by Jesse Nathan and H. L. Hix | Contributing Writers
Though the two of us have not known one another in person—we are not the same age, didn’t go to school together, live in different time zones—we have known of one another for years through our work. So when one of us (Hix) read the other’s (Nathan’s) new book, Eggtooth, that Frank Bidart calls a “brilliant rethinking of what making a poem is,” not long before receiving copies of his own new book, Constellation, that Renée Ashley calls his “poem of a lifetime,” he proposed this conversation. A leisurely email exchange followed, exploring convergences and divergences in what we thought poetry helped us hear and see, what we hoped for from poetry, what kind of life poetry might impose or make possible.
H. L. Hix: By coincidence, the same day my copy of Eggtooth arrived, I got a letter from a marvelous poet friend with whom I correspond, Dante Di Stefano, in which he reflects on Carl Phillips’ fascination (in My Trade Is Mystery) “with the role of the first poem in a poet’s first book.” Dante’s reflections were in my mind when I started your book, and Robert Hass begins his foreword with an extensive rumination on the first poem in your book. And it is a poem worth lingering over. For instance, that very first sentence, “Young gray cat puddled under the boxwood, / only the eyes alert,” calls to mind for me Wittgenstein’s “What is the natural expression of an intention? — Look at a cat when it stalks a bird; or a beast when it wants to escape.”
I don’t assume that you share Phillips’ idea that the first poem in our first book is “how we announce ourselves,” or even with Hass’s sense that the first poem in your book “is offered as a kind of opening note to the book,” but how would you talk about that poem? Is there a sense in which it is how you announce yourself? A way in which it is an opening note? Some altogether different way of describing it and/or its role?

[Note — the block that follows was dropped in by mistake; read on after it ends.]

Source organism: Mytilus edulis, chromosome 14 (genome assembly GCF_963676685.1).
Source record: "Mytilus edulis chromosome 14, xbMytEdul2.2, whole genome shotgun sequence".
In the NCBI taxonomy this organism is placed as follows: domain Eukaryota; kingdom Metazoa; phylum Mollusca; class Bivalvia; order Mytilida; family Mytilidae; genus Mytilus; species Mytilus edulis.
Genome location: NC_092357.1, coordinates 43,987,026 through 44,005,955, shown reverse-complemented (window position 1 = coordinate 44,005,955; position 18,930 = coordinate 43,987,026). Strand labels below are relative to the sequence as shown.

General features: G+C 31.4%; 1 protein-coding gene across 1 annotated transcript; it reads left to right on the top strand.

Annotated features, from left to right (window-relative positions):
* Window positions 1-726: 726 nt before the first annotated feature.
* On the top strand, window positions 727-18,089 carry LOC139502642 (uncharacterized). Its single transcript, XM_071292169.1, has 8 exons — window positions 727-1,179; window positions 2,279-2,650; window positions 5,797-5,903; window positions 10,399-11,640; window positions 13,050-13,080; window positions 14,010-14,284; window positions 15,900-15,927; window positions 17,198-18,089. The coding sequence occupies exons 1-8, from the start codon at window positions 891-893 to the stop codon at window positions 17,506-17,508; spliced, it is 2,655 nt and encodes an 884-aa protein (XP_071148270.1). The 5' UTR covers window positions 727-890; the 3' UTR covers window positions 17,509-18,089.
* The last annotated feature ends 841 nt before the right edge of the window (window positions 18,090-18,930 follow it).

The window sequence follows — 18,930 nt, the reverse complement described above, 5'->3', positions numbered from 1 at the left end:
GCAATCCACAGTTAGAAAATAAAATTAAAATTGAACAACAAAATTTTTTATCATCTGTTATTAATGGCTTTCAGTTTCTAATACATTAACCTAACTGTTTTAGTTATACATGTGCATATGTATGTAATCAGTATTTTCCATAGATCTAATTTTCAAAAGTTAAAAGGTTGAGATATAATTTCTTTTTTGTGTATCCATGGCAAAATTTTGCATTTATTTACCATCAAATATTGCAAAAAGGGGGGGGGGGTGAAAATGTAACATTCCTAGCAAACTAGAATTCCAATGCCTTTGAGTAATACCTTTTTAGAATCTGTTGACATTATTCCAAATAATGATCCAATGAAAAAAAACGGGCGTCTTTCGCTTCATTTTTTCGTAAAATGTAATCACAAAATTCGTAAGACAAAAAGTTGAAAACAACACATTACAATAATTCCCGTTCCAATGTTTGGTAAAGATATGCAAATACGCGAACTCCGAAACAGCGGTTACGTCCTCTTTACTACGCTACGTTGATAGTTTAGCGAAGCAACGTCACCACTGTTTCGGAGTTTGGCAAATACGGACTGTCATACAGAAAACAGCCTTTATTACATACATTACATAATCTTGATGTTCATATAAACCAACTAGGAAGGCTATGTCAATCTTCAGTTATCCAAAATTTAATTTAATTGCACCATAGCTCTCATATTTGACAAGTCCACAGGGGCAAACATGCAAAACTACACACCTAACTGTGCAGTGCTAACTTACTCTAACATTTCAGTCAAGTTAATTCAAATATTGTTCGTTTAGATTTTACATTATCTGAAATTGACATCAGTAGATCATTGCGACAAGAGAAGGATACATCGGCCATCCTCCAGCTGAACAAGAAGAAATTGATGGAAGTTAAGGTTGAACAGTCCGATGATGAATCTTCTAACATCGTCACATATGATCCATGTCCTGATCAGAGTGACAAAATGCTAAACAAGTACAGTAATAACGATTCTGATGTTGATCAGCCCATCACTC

Jesse Nathan: The natural expression of an intention is a very appealing way to put it, actually. It wasn’t the first poem in the book that I wrote, though. It emerged somewhere in the middle of the process—but then it became the way into this book. It seems to me it’s a little song introducing glimpses and rhythms of the world of the poems. A song about a very hot day. And about there being nothing to say, under certain circumstances. Or maybe something to sing, but nothing to say, hardly a mind to cohere. A little phrase or melody or riff. And I think many of the themes turned out to appear—or to glitter somewhere just under the surface—in that poem. And the character of the cat is all over this collection somehow. The poem has a slightly incantatory feeling to me. But an addled quality also. It’s a sensory poem. A poem about frailty. But the birds keep singing. I like the idea that this particular announcement is a kind of denouncement, or renouncement, of the poet’s own mind and capacities and bodily possibility. There is no poem if there is no body. With this poem the book begins with a kind of crumpling into muteness. If not a withdrawing, a kind of melting into submissive silence. At the same time a song is an outward gesture, even a song about failing to sing. But the making of a song—I don’t know—seems to me hopeful. Even if it’s a song of desolation. Unless like Yeats’s “Sad Shepherd” you are expecting some kind of coherent reply from the world commensurate with your song—then your hopes may be dashed. Which is not to say the opening poem in Eggtooth is entirely one of desolation, as far as I can tell. Anyway, I’m veering into philosophical realms. Which reminds me that one of the things I love about your work is its mixing of the sensuous with the philosophical. I love the fifteen-line sonnets that make up “Luminosities.” That title puts me in mind of Seamus Heaney or Czesław Miłosz. I’m wondering about the relationship between philosophy and poetry, for you? Or—maybe—what is the relationship between a line of philosophy and a line of poetry?
HH: Philosophy and poetry often are construed (and practiced, and institutionalized) with emphasis on their distinction from one another and their contrast with one another. That emphasis has strong historical motivation: poetry’s origins are oral, and philosophy begins with writing. The younger always want to differentiate themselves from the older, so I get it why philosophy as an academic discipline likes to put out that it is “rational” but poetry is (merely) “emotive,” and so on.